I’ll give you an example: say you have a friend who is clueless to something that you see, and in your opinion “everyone sees”. First of all, God sees everything. And if you really are seeing one layer deeper about a subject, then it’s God who has allowed you to see it in the first place (this is His insight). But put this into practicality. You, in and of yourself, are unable to open their eyes—to remove the scales, as it were—on your own. This would be an example of your own insight clashing with God’s. When I think that I can, just by informing my friend of this deficiency in his outlook, open his eyes and make him see what I think he needs to see, I’m relying on my own insight. And if I continue on, I could block the hand of the Lord from revealing to my friend what he needs to see and I could even end up hindering the Lord from healing the breach in his heart that caused the blindness in the first place. The danger in revealing things to people that they themselves are blind to is that they could end up trusting you and not turning to God for themselves. The correct response in any situation and especially those involving people—friends, family—is to trust God and not rely on your own insight. Hold them up in prayer. “Bear the burdens…” (Galatians 6:2)

Love builds up, it “edifies” (1 Corinthians 8:1). Forgiveness and compassion are aspects of love that, when lived out towards God, ourselves and others, circumnavigate the harsh, ineffective and ultimately detrimental insight that (I believe) Solomon is referring to in this verse. The same idea is expressed by Paul in the first letter to the Corinthians (8:2) when he says “and if any man think that he knoweth any thing, he knoweth nothing yet as he ought to know.” He continues in the next verse: “but if any man love God, the same (that person who loves God) is known of Him.” and again, same book (10:12), “let him that thinketh he standeth, take heed lest he fall”.

One of the best ways to see our own insight in action is to observe people, faults and all (knowing we ourselves are the same—again, Galatians 6:1), and consciously make a decision to see past our old, own insight and see them as God does. Forgive them. Love them. Believe the best of them. “Love is ever ready to believe the best of every person.” (1 Corinthians 13:7 AMP)

God bless you!

The Center of Gravity (Proverbs 3:5-6 part 1)

Our world revolves around Jesus. He’s the one that we’re living towards—the one “with whom we have to do” (Hebrews 5:14)—and He’s really the only one who cares about the minutest detail of our life. Moreso than do we.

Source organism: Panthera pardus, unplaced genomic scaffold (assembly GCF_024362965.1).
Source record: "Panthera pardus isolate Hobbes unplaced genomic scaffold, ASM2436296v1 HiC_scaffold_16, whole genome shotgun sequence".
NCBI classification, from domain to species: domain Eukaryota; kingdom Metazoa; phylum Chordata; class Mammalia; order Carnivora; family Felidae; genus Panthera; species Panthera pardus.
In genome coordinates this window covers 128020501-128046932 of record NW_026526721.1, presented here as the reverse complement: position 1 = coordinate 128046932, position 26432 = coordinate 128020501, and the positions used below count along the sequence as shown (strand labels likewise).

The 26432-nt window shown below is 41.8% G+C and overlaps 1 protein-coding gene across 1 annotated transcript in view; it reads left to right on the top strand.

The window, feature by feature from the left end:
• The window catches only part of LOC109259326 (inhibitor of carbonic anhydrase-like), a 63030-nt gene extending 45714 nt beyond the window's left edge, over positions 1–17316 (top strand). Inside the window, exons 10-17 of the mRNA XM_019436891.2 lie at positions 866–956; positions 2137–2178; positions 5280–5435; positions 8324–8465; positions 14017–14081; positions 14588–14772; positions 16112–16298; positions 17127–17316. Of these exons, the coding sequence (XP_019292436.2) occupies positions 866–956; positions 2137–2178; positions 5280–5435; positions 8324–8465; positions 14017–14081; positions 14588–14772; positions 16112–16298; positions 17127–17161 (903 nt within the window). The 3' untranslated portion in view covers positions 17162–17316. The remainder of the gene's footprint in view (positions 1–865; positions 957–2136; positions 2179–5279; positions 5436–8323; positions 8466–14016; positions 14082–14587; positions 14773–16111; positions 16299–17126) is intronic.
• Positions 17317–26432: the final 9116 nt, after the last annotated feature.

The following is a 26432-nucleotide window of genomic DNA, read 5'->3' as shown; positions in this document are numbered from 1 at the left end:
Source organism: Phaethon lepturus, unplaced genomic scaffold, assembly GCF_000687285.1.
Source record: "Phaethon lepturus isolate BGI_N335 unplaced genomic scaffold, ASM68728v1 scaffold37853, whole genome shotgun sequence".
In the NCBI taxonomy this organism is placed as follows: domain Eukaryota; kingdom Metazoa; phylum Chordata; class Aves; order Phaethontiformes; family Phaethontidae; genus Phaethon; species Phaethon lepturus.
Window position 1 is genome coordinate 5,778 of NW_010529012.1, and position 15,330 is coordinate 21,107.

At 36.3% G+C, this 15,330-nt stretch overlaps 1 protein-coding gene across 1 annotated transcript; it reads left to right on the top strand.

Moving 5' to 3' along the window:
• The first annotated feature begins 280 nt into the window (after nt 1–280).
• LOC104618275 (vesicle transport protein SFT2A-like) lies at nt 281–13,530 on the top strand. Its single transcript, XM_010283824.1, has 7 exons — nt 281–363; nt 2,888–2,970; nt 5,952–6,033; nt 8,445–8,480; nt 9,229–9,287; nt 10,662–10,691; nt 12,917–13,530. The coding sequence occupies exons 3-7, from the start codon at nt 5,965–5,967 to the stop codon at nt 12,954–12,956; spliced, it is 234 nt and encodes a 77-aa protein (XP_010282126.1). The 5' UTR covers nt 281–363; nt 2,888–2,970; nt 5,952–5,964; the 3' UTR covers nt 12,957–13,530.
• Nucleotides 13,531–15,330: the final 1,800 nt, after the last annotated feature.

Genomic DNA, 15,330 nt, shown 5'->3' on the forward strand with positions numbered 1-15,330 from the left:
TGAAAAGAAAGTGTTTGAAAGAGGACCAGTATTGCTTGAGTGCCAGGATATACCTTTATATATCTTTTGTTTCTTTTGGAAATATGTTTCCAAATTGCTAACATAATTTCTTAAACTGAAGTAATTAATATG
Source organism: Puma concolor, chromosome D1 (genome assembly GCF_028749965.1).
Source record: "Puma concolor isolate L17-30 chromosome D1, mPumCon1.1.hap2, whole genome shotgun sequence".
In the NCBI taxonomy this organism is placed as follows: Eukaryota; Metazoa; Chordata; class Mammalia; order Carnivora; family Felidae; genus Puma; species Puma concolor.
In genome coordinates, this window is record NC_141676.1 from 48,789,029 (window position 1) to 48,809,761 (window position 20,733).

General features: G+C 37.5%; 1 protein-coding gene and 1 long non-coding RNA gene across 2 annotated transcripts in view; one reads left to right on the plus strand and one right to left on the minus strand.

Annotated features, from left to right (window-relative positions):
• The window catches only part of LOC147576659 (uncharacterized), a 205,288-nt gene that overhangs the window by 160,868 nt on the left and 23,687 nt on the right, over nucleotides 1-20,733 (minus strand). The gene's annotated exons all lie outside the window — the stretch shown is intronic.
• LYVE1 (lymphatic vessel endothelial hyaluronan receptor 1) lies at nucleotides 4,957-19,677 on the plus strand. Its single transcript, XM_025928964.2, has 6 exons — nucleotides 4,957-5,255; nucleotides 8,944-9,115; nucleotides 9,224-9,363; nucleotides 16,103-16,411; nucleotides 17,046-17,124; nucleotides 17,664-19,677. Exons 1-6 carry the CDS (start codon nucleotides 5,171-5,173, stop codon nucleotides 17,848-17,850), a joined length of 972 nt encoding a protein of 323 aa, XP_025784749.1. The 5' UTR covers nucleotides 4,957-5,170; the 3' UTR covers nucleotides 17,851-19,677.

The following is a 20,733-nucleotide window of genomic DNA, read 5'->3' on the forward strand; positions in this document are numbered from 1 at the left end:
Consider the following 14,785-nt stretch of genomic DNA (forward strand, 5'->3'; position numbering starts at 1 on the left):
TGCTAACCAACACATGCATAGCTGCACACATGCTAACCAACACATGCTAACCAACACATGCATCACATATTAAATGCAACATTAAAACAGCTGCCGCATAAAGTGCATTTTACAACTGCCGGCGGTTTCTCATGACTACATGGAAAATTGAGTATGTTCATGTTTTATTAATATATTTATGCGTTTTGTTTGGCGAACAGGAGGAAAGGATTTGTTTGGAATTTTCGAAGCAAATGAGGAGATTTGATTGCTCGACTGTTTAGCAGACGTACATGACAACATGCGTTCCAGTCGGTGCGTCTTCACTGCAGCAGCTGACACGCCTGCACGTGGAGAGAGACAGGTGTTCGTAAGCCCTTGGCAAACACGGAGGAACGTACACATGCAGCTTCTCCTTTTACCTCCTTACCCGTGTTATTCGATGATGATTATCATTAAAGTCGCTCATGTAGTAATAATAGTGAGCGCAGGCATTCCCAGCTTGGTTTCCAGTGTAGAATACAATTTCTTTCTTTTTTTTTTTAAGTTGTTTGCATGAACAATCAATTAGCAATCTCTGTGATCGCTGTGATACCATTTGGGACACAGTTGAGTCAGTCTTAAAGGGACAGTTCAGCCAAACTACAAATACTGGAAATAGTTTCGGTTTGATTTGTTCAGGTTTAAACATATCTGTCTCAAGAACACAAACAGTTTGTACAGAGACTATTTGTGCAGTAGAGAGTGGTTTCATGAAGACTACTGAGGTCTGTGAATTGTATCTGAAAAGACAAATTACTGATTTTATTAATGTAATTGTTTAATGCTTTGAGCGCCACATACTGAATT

How does this look when lived out? Surely you’ve heard of the way the sunflower lives? They track the sun with their heads, following its course as it crosses the sky. Consequently, they hang their heads at night. This is cool, sure. But I’m a human being. A living spirit in a body with thoughts, perceptions and impulses. And each one is a gift to experience. Any one of these, when not brought into subjection—dealt with God’s way—will lead me astray. That might sound blunt but it’s true. A little more complex than a sunflower.

Isn’t it strange that when you look at the stars in the night sky, there are galaxies that seem brighter in your peripheral vision than when you look at them directly? Whole galaxies vying for your attention. Don’t let yourself get distracted. Keep your face to the sun.

One of my favorite passages—a hand-me-down from my dad—is the fifth and sixth verse of the third Proverb. Let’s look at the first part of verse 5 today:

“Trust in the Lord with all of your heart.”

What is trust? Who is God? What is my heart and how do I bring it in its entirety to God? The answer: one moment, one thought at a time.

Relax. Each moment we live is a gift from God. If you need to slow down to realize this, by all means do so. God’s not going anywhere (at least nowhere that He’s not taking you), so ask Him to help you slow down and realize this. Any instance of interaction with God creates trust. You talk to God—and you trust that He’ll respond. You pray—and trust that He’ll answer. This is mountain shattering, world changing faith—lived out moment by moment, ladies and gentlemen. The more we do this from a motive of love and gratitude, the more of our heart (read: life) will be brought to trust God.